"actions": [
"wait for element #login-form to be visible"

3. Create sitemap

Rather than defining individual URLs in the config file, which can quickly become cumbersome for larger websites, you can refer to a locally hosted XML sitemap using the sitemap option. Use to generate a sitemap, and saved it to the project root directory. Then, use the http-server npm package installed earlier to serve the xml file, which will be available on the default port number 8080 at http://localhost:8080/[name-of-your-sitemap-file].xml.

4. Add custom scripts

In your package.json file, add the Pa11y CI tests as custom scripts.

// package.json"scripts": {
“sitemap”: “http-server src/assets/nuts-n-bolts_sitemap.xml”,
“pa11y-ci:sitemap”: “wait-on http-get://localhost:4200 && wait-on http-get://localhost:8080 && pa11y-ci --sitemap http://localhost:8080",
“a11y-check”: “npm-run-all -p start sitemap pa11y-ci:sitemap"

Let’s break down what each of the scripts is doing:

  • sitemap : hosts the sitemap on the default port of 8080.
  • pa11y-ci:sitemap : runs Pa11y CI tests after localhost:4200 is done loading.
  • a11y-check : runs the above two scripts in parallel.

5. Add custom git hooks

As a final step, add the above scripts as custom git hooks, using the husky npm package.

// package.json"husky": {
"hooks": {
"pre-push": "yarn a11y-check"

With this, Pa11y tests will be run before every push command is executed, and only code that has passed the accessibility tests can be checked into the code base. And voilà, you’ve now successfully integrated automated accessibility tests into your development pipeline!


The internet is arguably the most powerful tool in the modern world, offering unprecedented access to information and thereby opportunities. Bob Kahn, co-inventor of the internet protocols (IP), once said:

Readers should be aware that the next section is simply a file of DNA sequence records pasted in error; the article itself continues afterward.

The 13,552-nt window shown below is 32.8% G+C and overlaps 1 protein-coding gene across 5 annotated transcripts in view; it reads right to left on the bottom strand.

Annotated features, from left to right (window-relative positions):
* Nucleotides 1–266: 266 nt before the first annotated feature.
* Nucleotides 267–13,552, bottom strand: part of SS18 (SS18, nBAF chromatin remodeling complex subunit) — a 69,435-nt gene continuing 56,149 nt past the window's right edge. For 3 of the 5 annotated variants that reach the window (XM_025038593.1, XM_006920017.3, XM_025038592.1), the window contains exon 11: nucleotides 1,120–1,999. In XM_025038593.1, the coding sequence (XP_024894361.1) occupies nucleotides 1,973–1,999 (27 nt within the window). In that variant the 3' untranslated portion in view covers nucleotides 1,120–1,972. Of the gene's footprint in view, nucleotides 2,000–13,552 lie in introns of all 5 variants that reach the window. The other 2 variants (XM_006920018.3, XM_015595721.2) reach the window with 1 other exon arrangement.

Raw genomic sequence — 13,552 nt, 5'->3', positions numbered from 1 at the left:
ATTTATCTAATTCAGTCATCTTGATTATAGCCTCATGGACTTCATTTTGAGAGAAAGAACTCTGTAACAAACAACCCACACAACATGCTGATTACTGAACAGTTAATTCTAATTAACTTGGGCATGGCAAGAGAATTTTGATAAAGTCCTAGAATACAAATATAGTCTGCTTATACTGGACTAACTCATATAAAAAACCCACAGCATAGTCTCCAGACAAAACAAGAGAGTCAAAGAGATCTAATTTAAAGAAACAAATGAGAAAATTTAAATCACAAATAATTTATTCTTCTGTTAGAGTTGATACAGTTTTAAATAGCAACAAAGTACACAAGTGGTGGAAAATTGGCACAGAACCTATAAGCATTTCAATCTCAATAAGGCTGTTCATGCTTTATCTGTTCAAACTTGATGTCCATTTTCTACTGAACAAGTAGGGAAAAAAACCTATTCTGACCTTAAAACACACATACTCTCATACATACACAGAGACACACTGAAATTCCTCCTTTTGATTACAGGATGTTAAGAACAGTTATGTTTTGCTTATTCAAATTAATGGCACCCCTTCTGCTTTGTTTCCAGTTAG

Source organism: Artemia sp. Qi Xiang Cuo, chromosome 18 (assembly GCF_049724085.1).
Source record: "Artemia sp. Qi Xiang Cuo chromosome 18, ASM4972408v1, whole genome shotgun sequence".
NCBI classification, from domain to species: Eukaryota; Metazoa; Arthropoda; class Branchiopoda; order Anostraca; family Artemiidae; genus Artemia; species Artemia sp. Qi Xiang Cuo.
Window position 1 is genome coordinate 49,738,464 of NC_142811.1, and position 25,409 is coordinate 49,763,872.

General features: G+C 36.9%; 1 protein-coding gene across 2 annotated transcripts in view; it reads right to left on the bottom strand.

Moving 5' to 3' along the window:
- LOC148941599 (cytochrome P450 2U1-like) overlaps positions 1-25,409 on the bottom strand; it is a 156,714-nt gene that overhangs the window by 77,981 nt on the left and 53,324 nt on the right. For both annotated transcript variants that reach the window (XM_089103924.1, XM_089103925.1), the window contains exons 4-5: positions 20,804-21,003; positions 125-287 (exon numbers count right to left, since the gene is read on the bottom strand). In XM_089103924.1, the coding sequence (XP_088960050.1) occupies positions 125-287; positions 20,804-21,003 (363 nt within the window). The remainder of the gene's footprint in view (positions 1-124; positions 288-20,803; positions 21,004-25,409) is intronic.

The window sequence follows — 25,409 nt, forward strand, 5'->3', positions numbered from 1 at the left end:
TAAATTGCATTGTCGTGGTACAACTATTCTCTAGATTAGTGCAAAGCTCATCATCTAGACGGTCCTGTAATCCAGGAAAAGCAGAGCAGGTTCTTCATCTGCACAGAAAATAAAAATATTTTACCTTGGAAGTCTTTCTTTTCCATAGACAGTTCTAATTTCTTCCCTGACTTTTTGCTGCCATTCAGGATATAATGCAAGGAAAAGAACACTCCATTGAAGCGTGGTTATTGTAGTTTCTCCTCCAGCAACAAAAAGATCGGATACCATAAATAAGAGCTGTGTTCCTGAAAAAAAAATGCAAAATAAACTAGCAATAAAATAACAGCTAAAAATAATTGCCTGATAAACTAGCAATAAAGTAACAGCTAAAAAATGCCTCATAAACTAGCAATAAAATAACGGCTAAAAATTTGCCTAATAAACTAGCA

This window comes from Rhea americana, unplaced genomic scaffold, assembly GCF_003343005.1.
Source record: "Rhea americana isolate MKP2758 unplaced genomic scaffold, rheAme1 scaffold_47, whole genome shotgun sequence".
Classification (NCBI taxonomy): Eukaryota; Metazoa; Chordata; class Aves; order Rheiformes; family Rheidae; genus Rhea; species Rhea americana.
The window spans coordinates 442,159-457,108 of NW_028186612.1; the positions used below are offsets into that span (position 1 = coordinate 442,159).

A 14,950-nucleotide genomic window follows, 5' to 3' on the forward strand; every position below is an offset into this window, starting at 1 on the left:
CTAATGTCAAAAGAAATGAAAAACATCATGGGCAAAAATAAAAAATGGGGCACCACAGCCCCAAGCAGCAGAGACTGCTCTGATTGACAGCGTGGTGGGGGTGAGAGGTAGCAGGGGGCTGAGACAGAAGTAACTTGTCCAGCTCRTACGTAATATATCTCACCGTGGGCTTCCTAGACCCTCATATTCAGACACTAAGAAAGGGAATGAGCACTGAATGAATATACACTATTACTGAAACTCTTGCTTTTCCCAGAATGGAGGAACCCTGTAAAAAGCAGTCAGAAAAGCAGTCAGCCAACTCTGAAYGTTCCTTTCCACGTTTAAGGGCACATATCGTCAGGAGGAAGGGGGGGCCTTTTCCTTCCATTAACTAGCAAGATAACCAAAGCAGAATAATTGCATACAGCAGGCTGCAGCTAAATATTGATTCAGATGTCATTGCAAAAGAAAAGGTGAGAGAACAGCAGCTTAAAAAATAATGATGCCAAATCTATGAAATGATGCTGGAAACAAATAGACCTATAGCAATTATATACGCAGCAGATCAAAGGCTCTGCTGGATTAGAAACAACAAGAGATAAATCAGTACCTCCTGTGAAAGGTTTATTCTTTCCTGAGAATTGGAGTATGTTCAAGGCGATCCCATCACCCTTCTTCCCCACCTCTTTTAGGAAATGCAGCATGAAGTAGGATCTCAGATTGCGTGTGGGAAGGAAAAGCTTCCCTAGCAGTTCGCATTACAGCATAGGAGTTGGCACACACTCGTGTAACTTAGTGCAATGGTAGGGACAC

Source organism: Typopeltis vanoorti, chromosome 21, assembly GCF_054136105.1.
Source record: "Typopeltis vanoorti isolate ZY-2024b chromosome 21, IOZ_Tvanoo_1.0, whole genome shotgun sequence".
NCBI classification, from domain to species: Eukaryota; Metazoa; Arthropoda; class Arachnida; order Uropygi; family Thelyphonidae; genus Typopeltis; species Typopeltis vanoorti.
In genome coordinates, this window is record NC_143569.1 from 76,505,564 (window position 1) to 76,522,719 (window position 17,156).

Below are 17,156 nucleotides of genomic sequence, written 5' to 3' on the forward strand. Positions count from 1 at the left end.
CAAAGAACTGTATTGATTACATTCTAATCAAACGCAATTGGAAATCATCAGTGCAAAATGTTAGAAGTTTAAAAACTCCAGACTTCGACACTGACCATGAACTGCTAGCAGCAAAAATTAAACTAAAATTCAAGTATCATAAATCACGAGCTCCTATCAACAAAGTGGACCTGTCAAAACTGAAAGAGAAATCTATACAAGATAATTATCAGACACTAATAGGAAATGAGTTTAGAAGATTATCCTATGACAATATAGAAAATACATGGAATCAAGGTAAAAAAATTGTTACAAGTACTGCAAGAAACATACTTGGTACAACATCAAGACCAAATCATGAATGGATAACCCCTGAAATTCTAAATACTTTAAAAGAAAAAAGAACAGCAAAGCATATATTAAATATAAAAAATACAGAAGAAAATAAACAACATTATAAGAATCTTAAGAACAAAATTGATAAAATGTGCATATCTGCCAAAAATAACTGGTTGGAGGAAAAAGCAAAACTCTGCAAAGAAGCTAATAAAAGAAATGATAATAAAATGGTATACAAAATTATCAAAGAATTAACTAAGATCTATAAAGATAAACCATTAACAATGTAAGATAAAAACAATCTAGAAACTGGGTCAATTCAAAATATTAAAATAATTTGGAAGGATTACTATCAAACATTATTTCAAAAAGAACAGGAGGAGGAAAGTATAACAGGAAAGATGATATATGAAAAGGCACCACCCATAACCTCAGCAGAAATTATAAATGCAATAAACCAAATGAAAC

What the internet is going to be in the future is what society makes it.

I hope to be part of an open and inviting web community, and I believe it starts with us — web designers and developers — making sure our content is accessible to everyone. The tools covered above are a solid start for preventing a11y errors early in the development process and making applications more inclusive. But adopting web accessibility is a continuous, group effort.

Beyond learning the technical skills to meet a11y requirements, we need to internalize the accessibility mindset and build a culture around it. Take the time to train your teams and make sure everyone is on the same page, from the project managers to the designers, developers, and QA teams. Hold regular discussions and workshops focused on understanding the latest guidelines. Add accessibility requirements to your user stories and test for it in code reviews. Start documenting and sharing best practices in and around your community. Together, we can ensure this powerful platform is open to and accessible to everybody.




Software engineer with a passion for human-focused technology. Let’s connect: